Some have suggested the product on the field has not yet been impacted by the Ponzi scheme, but that is hardly close to the truth. In fact, much of what the Mets are doing with their team is directly resulted in the fallout from the Madoff situation.

There were rumblings of the Wilpons being in financial straits for over a year now, with a clear sign last July at the trade deadline when the Mets, within striking distance of the wild card, stood pat and did nothing to improve their club. It takes money to win and the Mets added no significant payroll at a time when they could have improved their team and made a change in the attitude at Citi Field.

A second clear sign – although we didn’t learn of this until recently – was receiving a $25 million loan from Major League Baseball at the end of last season. This is a team, despite a new stadium, that was beginning to swim in debt. If we had known it then, we could have been spared the off-season angst of them not doing anything in the winter.

Sign three, and very significant, was the hiring of general manager Sandy Alderson at MLB’s urging. Commissioner Bud Selig took a proactive approach in getting Alderson hired by the Wilpon’s, perhaps in large part, to be a caretaker for the franchise as it explores minority ownership investors and later a possible sale.

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Feb 02

It’s the not knowing that’s hard

Usually teams have a rough idea heading into spring training of what to expect for the season. Not so for the 2011 edition of the New York Mets. They could move dramatically in either direction.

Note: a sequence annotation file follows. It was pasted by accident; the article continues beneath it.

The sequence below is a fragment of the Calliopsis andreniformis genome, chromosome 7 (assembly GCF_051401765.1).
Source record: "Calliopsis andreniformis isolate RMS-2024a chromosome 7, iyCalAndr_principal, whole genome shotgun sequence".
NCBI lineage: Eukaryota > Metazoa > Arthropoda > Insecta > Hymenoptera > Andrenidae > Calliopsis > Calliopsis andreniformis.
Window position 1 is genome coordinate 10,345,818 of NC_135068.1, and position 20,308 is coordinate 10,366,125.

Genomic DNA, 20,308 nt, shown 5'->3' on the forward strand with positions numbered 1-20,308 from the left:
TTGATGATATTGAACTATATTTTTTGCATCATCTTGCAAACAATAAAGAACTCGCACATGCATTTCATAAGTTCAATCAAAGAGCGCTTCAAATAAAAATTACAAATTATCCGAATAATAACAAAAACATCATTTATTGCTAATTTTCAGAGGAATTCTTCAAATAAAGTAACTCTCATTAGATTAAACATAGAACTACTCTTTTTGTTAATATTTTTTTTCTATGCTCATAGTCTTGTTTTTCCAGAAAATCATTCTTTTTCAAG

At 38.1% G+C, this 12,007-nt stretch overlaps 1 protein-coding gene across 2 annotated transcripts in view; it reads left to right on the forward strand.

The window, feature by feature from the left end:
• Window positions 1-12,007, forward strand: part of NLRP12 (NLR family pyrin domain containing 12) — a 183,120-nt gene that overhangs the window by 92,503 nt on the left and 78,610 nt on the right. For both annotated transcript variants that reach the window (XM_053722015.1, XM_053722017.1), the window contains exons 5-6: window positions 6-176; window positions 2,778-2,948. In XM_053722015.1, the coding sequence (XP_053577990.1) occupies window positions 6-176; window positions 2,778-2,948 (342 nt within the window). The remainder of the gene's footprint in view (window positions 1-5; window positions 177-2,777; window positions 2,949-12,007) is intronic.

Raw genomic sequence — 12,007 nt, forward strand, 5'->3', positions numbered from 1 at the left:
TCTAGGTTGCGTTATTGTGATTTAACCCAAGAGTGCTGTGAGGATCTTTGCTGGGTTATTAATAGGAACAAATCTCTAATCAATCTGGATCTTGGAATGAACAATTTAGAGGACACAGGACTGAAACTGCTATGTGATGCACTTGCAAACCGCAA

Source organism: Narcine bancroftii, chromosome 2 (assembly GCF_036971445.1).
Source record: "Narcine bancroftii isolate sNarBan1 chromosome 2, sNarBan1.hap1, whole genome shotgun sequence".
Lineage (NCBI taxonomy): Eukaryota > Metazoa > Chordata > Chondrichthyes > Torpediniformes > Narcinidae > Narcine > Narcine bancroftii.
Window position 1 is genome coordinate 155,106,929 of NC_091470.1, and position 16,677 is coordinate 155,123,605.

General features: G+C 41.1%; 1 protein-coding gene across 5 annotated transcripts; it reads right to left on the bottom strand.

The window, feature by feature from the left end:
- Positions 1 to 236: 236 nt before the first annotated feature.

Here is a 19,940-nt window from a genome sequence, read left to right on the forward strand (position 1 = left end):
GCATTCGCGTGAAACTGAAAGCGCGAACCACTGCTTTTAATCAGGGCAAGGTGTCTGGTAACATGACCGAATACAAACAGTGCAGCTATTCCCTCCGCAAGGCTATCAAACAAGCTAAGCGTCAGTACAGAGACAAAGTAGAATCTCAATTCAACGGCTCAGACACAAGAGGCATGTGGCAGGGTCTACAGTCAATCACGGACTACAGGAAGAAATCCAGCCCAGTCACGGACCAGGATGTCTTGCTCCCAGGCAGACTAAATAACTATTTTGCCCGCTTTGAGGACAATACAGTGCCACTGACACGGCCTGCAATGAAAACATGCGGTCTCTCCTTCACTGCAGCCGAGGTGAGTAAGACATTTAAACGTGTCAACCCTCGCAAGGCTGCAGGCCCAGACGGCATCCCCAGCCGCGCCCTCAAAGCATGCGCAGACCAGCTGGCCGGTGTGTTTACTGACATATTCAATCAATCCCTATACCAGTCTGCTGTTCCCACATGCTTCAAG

Sandy Alderson said he’s hoping for a competitive season, which means building up from .500 and laying the groundwork for 2012 and beyond. However, in the back of his mind, he knows it is possible he might have to blow up the team by the All-Star break.

With the Wilpons facing legal problems in the wake of their involvement with Bernie Madoff, we won’t know the full impact of their financial situation until after the lawsuits are settled and that could take a long time. While it seems doubtful they will be forced to sell controlling interest of the Mets, we can’t say that with full certainty.

And, with buying limited interest in the franchise not including a part of Citi Field or SNY, where’s the incentive for attracting new investors? That might be harder to pull off than imagined.

But, if things continue to spiral downward, it’s almost a guarantee Alderson might have to sell off some of the pieces on the field to cut costs to attract a new buyer. Carlos Beltran, gone after this season, would be the first to go. Next, I can see them dealing Jose Reyes for chips rather then spring for a long term deal. If the team tanks in the first half and he’s having a good year, Angel Pagan would draw interest.